State Taxation

College athletes who earn income in different states will be required to file multiple state income tax returns reflecting proper nexus and apportionment. In addition, there may be various city, county, and local taxes assessed on the activities. This creates a burden to keep careful records of travel, team schedules, and event schedules. Athletes expecting to earn a majority of their incomes in the states of their universities may factor these considerations into admission decisions. For example, from a tax perspective, a Florida resident athlete may benefit from attending University of Florida over UCLA if the latter exposes them to a high state income tax.

Retirement Planning

College athletes should consider available retirement plan options. These options will differ depending on whether the athlete is treated as self-employed or an employee. An athlete will be viewed as self-employed if carrying on a trade or business as a sole proprietor, independent contractor, or a member of a partnership that carries on a trade or business. If the athlete creates a C corporation or S corporation, then they may be treated as an employee of the entity. Due to the complexities, athletes should consult with retirement plan specialists.

Keeping Up With Evolving Guidance

As noted earlier, the business landscape for NCAA athletes changed rapidly, and there are outstanding questions on taxes and other areas of importance. The NCAA itself acknowledges the need for more guidance.

“With the variety of state laws adopted across the country, we will continue to work with Congress to develop a solution that will provide clarity on a national level,” NCAA President Mark Emmert said in a press release announcing the NCAA’s interim plan. “The current environment—both legal and legislative—prevents us from providing a more permanent solution and the level of detail student-athletes deserve.”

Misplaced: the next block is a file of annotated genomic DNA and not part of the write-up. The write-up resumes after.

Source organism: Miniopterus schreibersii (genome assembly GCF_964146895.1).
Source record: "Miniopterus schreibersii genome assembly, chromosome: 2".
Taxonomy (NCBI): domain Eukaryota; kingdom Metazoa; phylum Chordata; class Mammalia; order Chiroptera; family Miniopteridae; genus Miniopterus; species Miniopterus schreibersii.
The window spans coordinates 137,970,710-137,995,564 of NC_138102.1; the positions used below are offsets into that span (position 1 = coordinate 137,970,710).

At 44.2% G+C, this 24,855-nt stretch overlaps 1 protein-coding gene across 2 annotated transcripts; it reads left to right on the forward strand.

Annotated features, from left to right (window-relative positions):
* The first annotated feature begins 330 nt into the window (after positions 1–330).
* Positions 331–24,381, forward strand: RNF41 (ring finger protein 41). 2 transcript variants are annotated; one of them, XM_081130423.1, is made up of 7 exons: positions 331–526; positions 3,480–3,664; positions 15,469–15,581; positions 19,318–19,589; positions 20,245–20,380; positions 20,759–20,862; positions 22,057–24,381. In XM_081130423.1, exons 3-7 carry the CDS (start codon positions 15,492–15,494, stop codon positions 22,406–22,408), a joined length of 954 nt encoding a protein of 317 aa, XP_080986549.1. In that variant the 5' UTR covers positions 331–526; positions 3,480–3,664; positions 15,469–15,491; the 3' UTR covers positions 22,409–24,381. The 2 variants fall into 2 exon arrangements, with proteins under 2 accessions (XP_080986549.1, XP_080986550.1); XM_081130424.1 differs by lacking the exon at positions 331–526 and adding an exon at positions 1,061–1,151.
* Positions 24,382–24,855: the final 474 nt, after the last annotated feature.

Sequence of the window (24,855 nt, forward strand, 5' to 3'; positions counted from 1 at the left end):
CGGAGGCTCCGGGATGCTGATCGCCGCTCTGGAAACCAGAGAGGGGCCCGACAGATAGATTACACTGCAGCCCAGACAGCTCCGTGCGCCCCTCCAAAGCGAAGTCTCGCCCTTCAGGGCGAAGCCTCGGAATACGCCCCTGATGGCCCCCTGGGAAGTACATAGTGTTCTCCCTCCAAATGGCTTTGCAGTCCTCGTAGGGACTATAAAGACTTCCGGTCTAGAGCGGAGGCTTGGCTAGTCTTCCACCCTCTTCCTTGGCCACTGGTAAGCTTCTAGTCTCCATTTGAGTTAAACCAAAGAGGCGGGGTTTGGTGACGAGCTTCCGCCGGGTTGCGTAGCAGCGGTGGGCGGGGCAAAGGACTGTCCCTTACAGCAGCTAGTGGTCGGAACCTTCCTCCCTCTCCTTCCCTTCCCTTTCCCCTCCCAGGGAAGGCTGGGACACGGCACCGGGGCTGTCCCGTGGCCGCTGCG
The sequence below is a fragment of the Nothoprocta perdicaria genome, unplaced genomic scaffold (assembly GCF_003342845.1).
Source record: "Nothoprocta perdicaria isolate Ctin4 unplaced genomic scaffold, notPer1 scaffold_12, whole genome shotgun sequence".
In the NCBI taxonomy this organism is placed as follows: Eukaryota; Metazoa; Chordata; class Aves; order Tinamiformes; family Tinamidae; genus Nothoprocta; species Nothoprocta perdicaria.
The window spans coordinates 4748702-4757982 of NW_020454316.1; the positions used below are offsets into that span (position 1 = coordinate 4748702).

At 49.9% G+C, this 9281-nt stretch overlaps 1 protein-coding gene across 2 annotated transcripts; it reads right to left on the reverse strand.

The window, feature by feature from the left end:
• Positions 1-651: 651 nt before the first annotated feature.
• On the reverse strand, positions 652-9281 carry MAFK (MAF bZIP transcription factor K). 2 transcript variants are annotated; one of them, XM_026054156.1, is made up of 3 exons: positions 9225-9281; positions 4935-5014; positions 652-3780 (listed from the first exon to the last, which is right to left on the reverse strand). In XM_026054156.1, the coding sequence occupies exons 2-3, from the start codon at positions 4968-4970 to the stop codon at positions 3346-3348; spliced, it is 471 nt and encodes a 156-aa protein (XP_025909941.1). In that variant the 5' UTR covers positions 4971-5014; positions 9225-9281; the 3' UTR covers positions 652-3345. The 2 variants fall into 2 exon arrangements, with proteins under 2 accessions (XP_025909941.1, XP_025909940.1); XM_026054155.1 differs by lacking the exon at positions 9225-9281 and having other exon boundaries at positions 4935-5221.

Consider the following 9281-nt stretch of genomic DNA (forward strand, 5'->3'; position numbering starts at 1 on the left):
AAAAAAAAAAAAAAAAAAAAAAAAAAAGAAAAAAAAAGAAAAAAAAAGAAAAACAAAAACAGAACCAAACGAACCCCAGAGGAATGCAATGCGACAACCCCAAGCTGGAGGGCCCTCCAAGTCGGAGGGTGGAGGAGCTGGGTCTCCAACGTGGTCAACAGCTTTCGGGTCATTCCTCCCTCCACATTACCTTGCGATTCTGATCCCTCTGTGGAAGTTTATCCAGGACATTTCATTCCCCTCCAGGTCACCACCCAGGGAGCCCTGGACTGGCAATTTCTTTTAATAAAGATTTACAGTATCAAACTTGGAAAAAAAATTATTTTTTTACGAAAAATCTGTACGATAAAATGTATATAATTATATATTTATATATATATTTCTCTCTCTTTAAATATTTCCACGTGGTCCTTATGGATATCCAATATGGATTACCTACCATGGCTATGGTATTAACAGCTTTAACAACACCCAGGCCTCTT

Now that athletes in every state have a green light, even states like Georgia that already implemented a name, image, and likeness law may revise theirs as the playing field shifts. Universities and conferences can also set their own reporting requirements and adopt additional policies, according to the NCAA.

Monitoring the next steps by state and federal lawmakers, the courts, the NCAA, conferences, and schools will be critical to ensuring that student-athletes can make the most of their new opportunities without losing athletic or academic eligibility.

This column does not necessarily reflect the opinion of The Bureau of National Affairs, Inc. or its owners.

Author Information

Andrew Dana, Alonzo Llorens, and Jeff Morris are attorneys in Parker Poe’s Sports & Entertainment Industry Team. They can be reached at andrewdana@parkerpoe.com, alonzollorens@parkerpoe.com, and jeffmorris@parkerpoe.com.

Bloomberg Tax Insights articles are written by experienced practitioners, academics, and policy experts discussing developments and current issues in taxation. To contribute, please contact us at TaxInsights@bloombergindustry.com.